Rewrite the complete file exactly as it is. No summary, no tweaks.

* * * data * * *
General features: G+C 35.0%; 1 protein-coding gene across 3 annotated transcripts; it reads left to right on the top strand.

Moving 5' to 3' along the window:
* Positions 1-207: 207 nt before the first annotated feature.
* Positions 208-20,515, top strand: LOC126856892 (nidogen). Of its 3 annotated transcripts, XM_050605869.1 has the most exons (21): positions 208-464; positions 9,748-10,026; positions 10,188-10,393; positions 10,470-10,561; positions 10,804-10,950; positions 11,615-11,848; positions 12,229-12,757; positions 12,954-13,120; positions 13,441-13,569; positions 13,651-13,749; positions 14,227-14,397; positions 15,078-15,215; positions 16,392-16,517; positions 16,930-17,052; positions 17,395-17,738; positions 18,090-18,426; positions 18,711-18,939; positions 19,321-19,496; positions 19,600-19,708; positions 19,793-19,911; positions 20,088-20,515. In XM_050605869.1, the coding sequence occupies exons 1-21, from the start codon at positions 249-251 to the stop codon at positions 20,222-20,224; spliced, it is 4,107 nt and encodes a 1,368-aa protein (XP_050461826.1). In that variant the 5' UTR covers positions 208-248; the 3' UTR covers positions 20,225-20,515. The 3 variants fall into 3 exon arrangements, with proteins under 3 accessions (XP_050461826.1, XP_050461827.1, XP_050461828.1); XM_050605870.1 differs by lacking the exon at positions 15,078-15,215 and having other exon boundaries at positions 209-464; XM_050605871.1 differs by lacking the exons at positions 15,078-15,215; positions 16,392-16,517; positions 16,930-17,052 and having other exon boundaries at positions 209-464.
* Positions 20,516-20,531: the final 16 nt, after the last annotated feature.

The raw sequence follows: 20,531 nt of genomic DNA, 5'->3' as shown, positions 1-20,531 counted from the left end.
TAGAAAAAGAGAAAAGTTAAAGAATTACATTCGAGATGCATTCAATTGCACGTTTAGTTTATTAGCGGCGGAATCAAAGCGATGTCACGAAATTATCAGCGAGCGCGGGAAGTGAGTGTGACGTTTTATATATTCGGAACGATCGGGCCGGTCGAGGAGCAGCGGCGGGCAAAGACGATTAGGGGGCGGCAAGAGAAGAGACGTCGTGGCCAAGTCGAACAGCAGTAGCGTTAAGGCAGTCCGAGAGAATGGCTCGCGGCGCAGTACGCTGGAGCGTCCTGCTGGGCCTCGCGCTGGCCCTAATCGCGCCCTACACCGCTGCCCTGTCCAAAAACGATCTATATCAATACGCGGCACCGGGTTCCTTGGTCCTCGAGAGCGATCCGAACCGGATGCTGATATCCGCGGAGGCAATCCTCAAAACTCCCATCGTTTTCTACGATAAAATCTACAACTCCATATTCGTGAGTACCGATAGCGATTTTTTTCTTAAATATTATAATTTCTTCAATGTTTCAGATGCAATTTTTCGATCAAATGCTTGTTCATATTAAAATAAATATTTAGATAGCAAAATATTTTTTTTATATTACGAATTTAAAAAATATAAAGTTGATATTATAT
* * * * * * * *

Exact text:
General features: G+C 35.0%; 1 protein-coding gene across 3 annotated transcripts; it reads left to right on the top strand.

Moving 5' to 3' along the window:
* Positions 1-207: 207 nt before the first annotated feature.
* Positions 208-20,515, top strand: LOC126856892 (nidogen). Of its 3 annotated transcripts, XM_050605869.1 has the most exons (21): positions 208-464; positions 9,748-10,026; positions 10,188-10,393; positions 10,470-10,561; positions 10,804-10,950; positions 11,615-11,848; positions 12,229-12,757; positions 12,954-13,120; positions 13,441-13,569; positions 13,651-13,749; positions 14,227-14,397; positions 15,078-15,215; positions 16,392-16,517; positions 16,930-17,052; positions 17,395-17,738; positions 18,090-18,426; positions 18,711-18,939; positions 19,321-19,496; positions 19,600-19,708; positions 19,793-19,911; positions 20,088-20,515. In XM_050605869.1, the coding sequence occupies exons 1-21, from the start codon at positions 249-251 to the stop codon at positions 20,222-20,224; spliced, it is 4,107 nt and encodes a 1,368-aa protein (XP_050461826.1). In that variant the 5' UTR covers positions 208-248; the 3' UTR covers positions 20,225-20,515. The 3 variants fall into 3 exon arrangements, with proteins under 3 accessions (XP_050461826.1, XP_050461827.1, XP_050461828.1); XM_050605870.1 differs by lacking the exon at positions 15,078-15,215 and having other exon boundaries at positions 209-464; XM_050605871.1 differs by lacking the exons at positions 15,078-15,215; positions 16,392-16,517; positions 16,930-17,052 and having other exon boundaries at positions 209-464.
* Positions 20,516-20,531: the final 16 nt, after the last annotated feature.

The raw sequence follows: 20,531 nt of genomic DNA, 5'->3' as shown, positions 1-20,531 counted from the left end.
TAGAAAAAGAGAAAAGTTAAAGAATTACATTCGAGATGCATTCAATTGCACGTTTAGTTTATTAGCGGCGGAATCAAAGCGATGTCACGAAATTATCAGCGAGCGCGGGAAGTGAGTGTGACGTTTTATATATTCGGAACGATCGGGCCGGTCGAGGAGCAGCGGCGGGCAAAGACGATTAGGGGGCGGCAAGAGAAGAGACGTCGTGGCCAAGTCGAACAGCAGTAGCGTTAAGGCAGTCCGAGAGAATGGCTCGCGGCGCAGTACGCTGGAGCGTCCTGCTGGGCCTCGCGCTGGCCCTAATCGCGCCCTACACCGCTGCCCTGTCCAAAAACGATCTATATCAATACGCGGCACCGGGTTCCTTGGTCCTCGAGAGCGATCCGAACCGGATGCTGATATCCGCGGAGGCAATCCTCAAAACTCCCATCGTTTTCTACGATAAAATCTACAACTCCATATTCGTGAGTACCGATAGCGATTTTTTTCTTAAATATTATAATTTCTTCAATGTTTCAGATGCAATTTTTCGATCAAATGCTTGTTCATATTAAAATAAATATTTAGATAGCAAAATATTTTTTTTATATTACGAATTTAAAAAATATAAAGTTGATATTATAT